If a ghost you should meet; as you walk down the street – the street of Short Beck as it's known – just hold your head high and don't cry 'oh my!' or with fear you'll be chilled to the bone: these ghosts are so clever they always endeavour to frighten you out of your wits but the ghost in Long Lane you should treat with disdain or you'll suffer some panicky fits…

On the excellent parish website for Feltwell in West Norfolk (www.feltwell.net), this little ditty recounts just two of the ghost stories which haunt this village, which – it seems – has been a magnet to the weird and wonderful for centuries.

There was the belief by many that those born in Chime Hours with born with the power to see ghosts ('Babies born during 'chime hours' have the faculty of seeing spirits and cannot be bewitched. The chime hours are three, six, nine, and twelve, though an old nurse of the writer's acquaintance stated them as four, eight, and twelve,' says Gurdon in County Folklore Suffolk, 1893) but the spirits in Feltwell made themselves known to a great many people.

One of the village's most famous apparitions – mentioned in the poem above - is that of an older lady who appears at night dressed in dark clothing and wearing a shawl. In an old Feltwell pamphlet written by the Rev. Daubeney in 1954 is the following tale: 'Some four or it may be five years ago, an account was given in the Thetford and Watton Times of Mary Barley, who died at Feltwell in the year 1875 at the age of 67 years. Few people now remember her, but she is said to be seen at times in the Borough; (the triangular patch of land between the left and right forks in Short Beck) though why she walks, that is if she does walk, was not explained in the account given of her.

'Possibly there is a hoard of money, buried or hidden somewhere, which she is unable to leave. She lived in a house in Short Beck.'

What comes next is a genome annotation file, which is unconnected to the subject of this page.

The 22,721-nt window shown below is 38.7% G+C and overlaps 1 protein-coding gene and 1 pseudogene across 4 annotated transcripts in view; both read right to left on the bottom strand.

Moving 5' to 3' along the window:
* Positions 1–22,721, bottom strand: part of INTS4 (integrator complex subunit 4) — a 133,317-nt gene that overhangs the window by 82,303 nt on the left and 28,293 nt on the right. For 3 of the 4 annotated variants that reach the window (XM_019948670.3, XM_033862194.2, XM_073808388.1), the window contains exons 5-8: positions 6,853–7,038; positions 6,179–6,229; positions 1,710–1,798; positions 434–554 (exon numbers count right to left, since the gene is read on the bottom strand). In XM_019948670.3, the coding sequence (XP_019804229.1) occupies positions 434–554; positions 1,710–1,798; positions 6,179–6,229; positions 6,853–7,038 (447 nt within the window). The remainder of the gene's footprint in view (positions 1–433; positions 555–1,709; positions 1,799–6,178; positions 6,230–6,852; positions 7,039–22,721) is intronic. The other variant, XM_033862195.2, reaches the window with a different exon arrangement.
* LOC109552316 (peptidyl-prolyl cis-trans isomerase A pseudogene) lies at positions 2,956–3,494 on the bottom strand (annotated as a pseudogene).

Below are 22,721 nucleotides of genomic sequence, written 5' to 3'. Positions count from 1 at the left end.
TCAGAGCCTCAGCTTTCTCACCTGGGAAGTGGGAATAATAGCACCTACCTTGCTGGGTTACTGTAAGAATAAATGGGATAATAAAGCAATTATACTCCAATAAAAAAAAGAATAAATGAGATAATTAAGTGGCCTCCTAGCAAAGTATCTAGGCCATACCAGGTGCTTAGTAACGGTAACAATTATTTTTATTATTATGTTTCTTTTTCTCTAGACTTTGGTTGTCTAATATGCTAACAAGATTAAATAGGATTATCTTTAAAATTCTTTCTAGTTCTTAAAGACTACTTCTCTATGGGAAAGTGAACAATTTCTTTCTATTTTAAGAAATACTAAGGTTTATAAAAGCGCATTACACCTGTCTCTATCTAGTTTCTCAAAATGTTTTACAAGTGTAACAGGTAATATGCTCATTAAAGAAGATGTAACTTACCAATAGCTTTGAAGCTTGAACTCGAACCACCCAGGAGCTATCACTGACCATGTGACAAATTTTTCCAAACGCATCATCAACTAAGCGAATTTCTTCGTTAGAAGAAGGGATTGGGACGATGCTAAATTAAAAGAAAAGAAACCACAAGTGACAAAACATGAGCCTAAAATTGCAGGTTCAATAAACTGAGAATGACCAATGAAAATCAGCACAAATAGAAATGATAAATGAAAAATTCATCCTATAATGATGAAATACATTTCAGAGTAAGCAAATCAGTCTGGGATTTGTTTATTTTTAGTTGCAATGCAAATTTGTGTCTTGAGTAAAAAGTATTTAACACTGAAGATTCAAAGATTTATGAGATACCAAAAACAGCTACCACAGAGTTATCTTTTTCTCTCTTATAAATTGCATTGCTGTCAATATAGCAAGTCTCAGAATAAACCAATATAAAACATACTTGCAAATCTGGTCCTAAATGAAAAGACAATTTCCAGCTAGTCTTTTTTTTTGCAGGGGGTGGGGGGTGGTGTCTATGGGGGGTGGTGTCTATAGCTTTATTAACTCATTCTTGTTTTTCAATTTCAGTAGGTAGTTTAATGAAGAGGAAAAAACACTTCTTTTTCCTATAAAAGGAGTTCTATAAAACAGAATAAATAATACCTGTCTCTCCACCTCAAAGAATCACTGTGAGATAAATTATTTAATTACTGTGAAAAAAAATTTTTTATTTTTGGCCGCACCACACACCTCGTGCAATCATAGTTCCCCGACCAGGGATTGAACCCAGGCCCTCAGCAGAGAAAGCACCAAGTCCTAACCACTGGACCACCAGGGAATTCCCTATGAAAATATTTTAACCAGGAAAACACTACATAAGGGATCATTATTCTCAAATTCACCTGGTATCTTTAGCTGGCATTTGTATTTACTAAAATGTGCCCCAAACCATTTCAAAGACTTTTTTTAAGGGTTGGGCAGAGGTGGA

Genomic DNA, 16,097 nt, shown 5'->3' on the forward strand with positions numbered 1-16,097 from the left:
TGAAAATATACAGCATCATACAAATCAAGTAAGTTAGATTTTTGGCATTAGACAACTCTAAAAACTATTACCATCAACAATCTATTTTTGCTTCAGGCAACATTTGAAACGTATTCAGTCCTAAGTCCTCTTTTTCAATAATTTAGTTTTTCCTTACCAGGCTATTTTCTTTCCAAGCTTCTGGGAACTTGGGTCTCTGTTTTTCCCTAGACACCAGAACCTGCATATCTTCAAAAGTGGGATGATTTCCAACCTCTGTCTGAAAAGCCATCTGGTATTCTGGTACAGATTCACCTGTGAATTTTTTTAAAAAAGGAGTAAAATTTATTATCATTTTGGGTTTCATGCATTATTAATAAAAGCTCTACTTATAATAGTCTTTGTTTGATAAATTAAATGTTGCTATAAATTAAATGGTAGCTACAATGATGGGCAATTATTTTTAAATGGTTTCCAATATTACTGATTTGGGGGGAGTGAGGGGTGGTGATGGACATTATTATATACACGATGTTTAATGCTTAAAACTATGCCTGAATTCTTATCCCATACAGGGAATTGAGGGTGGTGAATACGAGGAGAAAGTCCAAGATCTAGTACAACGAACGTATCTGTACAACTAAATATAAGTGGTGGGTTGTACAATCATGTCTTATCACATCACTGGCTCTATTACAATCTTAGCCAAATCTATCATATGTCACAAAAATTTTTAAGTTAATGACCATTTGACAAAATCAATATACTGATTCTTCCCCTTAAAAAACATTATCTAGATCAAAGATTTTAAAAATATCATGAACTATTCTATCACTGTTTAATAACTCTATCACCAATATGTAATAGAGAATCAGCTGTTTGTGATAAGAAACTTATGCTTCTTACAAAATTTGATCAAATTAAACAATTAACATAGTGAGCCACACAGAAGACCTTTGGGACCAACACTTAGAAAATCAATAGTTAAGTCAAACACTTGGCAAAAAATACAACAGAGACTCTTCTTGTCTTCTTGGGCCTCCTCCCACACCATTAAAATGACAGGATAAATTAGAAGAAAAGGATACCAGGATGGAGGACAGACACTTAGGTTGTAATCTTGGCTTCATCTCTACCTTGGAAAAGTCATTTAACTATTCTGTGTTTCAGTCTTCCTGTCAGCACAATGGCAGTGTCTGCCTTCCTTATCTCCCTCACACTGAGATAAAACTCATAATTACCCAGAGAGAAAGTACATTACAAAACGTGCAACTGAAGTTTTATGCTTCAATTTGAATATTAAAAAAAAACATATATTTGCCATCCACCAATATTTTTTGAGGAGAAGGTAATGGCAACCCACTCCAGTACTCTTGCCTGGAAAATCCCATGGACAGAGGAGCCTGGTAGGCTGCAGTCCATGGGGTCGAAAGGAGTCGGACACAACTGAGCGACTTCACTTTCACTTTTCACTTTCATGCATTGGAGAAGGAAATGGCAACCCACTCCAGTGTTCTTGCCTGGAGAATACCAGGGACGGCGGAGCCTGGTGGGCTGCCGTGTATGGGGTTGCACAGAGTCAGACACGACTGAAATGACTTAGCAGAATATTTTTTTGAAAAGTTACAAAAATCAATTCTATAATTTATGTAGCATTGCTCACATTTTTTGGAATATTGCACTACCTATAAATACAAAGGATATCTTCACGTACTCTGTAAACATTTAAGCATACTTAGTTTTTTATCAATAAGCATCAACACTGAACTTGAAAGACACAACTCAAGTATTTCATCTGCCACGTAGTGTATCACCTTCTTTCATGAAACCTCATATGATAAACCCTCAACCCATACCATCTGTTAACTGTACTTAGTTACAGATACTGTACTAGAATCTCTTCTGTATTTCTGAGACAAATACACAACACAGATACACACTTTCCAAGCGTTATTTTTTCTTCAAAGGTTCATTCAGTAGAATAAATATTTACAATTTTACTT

The second ghost in the rhyme us said to be that of farmer Henry Heading, who lived and worked in Long Lane and was, said Rev Daubeney, reported to have been seen several times since his death and the village is also said to have a spectral coach and horses – headless, of course – which drive down Lodge Road, through the parish and along the High Street at the dead of night.

'This I believe to be the remnants of a very ancient superstition dating back to the time when Great Britain was a pagan land,' wrote Rev Daubeney, 'it is found in other parts of the country under various forms. In some places, as in Norfolk, the horses are headless; in other places it is the coachman who has no head; while sometimes a black hound runs in front. It is the Death-coach. Inside the coach sits Death - generally in the form of a lady - and the coach stops every here and there to pick up the souls of the dying, who enter at her request.'

A further tale linked with this most haunted of villages (and we've not even strayed into the territory of RAF Feltwell yet – another tale for another day) is that of the witch of Cock Street – now the High Street – who lived in a house there with her son.

It was said that she had strange powers: she could raise a storm, particularly to warn her son from afar that he was being watched as he stole corn and flour for her at the mills, and she had power over horses who would refuse to pass her house even if whipped. At this point, she would shout from her window to inform drivers to tap the wheel of their cart with their whip rather than use it on the animals and the horses would magically move again.

And it was noted that in Feltwell, the belief persisted for many years that witches would turn into hares at the point of death, meaning that villagers were averse to eating hare in case they became bewitched…although it appears that in days gone by they may well have been in good company in this corner of West Norfolk.

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